Robert Farber

The beige door opens into a bright setting of hardwood floors and soft billowing whiteness. Robert Farber has a gentle appearance. He is under six foot with curly hair that brushes against his shoulders and carries an unassuming manner. White couches lazing in the hot sun compose the framework of a modest living room. Phones ring and he excuses himself to attend some business.

The apartment is small, not by New York City standards, but by living standards. The living room is divided in half. The front includes a sitting area across from an entertainment center. A wooden table loaded with a collection of personal photographs as well as stack of books and a framed letter from Jacqueline Kennedy Onassis neighbors a nearby wall. An L-shaped work surface supports three stations designated by phones. In front of each phone is a chair covered in a white valance. There is an Apple Powerbook, Stylewriter printer and a fax machine resting on available space. Hiding beneath the work surface is a compact copier. Standing against a wall with windows is a large light box neat with a stool tucked below. A fancy table decorated with candles seems out of place near a narrow stand holding a slide projector and assorted tools.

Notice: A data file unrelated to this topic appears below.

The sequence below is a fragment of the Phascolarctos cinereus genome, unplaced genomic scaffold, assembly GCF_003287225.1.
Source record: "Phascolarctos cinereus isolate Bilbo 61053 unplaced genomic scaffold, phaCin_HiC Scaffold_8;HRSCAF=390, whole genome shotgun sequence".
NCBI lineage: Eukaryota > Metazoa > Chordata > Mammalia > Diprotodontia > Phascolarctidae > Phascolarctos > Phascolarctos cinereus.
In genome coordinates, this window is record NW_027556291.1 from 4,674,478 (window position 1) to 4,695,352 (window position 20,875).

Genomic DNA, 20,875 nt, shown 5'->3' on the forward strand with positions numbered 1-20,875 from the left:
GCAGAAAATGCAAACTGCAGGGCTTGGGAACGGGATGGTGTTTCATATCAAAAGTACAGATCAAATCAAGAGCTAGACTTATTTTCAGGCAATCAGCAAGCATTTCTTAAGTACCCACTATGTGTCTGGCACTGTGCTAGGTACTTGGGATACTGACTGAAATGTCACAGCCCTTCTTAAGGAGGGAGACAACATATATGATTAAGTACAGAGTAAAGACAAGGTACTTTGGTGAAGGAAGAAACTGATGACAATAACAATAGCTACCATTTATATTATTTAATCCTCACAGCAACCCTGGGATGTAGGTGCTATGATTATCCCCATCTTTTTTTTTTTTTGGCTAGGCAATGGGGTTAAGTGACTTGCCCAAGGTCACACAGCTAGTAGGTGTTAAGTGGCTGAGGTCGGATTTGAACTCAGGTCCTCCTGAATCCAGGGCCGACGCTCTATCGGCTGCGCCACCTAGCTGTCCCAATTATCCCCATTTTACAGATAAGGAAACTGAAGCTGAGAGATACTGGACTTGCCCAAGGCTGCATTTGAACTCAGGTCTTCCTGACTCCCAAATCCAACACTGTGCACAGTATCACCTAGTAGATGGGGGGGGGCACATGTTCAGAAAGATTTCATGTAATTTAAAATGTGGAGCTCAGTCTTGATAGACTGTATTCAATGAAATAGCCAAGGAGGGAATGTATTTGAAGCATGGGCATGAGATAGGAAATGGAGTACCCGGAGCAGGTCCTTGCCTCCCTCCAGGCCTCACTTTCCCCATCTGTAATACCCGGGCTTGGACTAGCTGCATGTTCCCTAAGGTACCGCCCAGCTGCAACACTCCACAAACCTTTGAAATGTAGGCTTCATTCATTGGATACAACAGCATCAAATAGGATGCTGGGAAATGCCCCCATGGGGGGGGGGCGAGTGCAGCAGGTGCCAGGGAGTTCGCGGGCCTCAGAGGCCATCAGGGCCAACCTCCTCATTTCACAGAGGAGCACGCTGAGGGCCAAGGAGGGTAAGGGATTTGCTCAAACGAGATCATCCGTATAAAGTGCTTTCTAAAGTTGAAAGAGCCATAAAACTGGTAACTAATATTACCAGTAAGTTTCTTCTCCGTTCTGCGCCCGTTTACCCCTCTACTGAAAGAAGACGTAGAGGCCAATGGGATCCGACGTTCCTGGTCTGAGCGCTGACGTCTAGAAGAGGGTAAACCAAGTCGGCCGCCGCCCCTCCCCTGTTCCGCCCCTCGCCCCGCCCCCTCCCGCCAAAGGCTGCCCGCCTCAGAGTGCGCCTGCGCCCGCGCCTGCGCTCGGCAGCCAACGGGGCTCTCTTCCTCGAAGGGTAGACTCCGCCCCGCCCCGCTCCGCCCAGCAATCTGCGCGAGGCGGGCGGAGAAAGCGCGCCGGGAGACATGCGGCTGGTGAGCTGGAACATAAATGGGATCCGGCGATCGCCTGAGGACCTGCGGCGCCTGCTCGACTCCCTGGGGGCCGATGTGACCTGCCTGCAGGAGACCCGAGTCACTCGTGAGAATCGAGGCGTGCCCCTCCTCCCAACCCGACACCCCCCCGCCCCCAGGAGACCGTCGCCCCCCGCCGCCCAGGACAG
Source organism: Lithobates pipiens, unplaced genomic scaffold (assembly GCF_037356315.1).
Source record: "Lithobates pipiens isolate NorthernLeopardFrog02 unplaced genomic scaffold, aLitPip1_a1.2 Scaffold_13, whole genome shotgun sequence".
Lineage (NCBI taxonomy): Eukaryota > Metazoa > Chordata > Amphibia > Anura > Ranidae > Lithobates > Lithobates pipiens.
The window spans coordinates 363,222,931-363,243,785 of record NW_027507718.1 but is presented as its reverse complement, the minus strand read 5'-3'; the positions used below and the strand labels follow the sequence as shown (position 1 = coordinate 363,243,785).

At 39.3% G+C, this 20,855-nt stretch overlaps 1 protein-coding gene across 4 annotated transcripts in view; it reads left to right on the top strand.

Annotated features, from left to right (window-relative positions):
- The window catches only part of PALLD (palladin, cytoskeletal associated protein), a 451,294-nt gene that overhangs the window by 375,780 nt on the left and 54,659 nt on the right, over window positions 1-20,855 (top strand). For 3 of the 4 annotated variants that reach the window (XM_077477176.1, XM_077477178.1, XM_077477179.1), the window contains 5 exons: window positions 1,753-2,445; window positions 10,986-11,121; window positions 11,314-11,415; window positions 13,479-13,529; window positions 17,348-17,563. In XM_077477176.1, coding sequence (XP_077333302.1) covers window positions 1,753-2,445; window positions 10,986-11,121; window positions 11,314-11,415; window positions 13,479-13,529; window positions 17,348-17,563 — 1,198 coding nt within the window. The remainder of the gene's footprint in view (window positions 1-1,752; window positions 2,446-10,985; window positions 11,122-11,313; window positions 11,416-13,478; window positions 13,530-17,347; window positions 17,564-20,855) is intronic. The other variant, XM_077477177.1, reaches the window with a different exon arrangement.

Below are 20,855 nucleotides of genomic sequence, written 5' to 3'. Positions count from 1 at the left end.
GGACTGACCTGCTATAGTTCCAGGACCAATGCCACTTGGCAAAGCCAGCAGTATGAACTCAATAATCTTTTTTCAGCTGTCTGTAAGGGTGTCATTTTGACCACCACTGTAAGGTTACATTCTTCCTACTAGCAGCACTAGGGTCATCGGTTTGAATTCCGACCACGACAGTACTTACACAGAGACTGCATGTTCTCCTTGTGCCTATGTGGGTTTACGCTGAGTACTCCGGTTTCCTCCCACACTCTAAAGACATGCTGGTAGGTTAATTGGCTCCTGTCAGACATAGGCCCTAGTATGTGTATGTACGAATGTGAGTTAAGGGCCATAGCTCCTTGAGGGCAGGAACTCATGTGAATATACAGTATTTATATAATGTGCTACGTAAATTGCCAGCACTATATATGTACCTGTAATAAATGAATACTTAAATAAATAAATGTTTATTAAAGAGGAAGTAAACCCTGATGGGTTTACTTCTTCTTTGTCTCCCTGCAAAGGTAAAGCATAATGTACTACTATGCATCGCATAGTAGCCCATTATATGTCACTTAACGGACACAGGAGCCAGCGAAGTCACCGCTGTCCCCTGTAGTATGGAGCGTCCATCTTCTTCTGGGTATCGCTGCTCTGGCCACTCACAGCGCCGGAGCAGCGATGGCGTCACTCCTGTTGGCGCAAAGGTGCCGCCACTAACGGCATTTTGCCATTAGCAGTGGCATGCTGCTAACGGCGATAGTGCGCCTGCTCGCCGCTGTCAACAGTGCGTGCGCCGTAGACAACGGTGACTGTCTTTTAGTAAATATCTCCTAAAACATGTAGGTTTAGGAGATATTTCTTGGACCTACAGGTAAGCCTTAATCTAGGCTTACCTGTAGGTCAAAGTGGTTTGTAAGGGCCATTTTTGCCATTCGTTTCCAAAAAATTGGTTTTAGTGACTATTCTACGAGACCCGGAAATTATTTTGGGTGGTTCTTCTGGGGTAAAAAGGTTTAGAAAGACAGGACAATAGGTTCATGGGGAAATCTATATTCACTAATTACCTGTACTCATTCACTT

This functional apartment is actually Robert’s second home. He has another home in California and uses his east coast location to serve as an office for the majority of the year. With staff members at both sites, it is apparent that Robert Farber is a successful artist, as well as a successful businessman.

All about the room are framed photographs baring naked torsos and other assorted body parts. The photographs gleam as sunlight enhances the composition of prints. Outstretched arms extend, leaning up from the floor as if aspiring to someday hang properly on the walls. The light noise of a taxi’s horn passes in the background as Robert Farber begins to explain his lifelong journey.

Originally from South Orange, New Jersey, Robert Farber’s first artistic inclination was toward painting. He developed his craft as a young student and hoped his passion could cross over into his career. His parents urged him to go to college and pursue another field of study. He attended the University of Miami, without working in the arts. After college, he moved to New York City and taught himself photography. With no formal training, Robert ventured into the art of photography carrying his painter’s style. Many of his first works were still life shots taken in, what Robert refers to as, “a painterly fashion.” Robert claims his digression from painter to self-taught photographer preserved his desire to take pictures and evolve with his art. The pattern of self-development emerged at the beginning and continues throughout Robert’s career. As he desires to learn a new subject, he attacks it head-on. “I need to maintain creative outlets and continue to do the things that excite me in order to develop my potential.”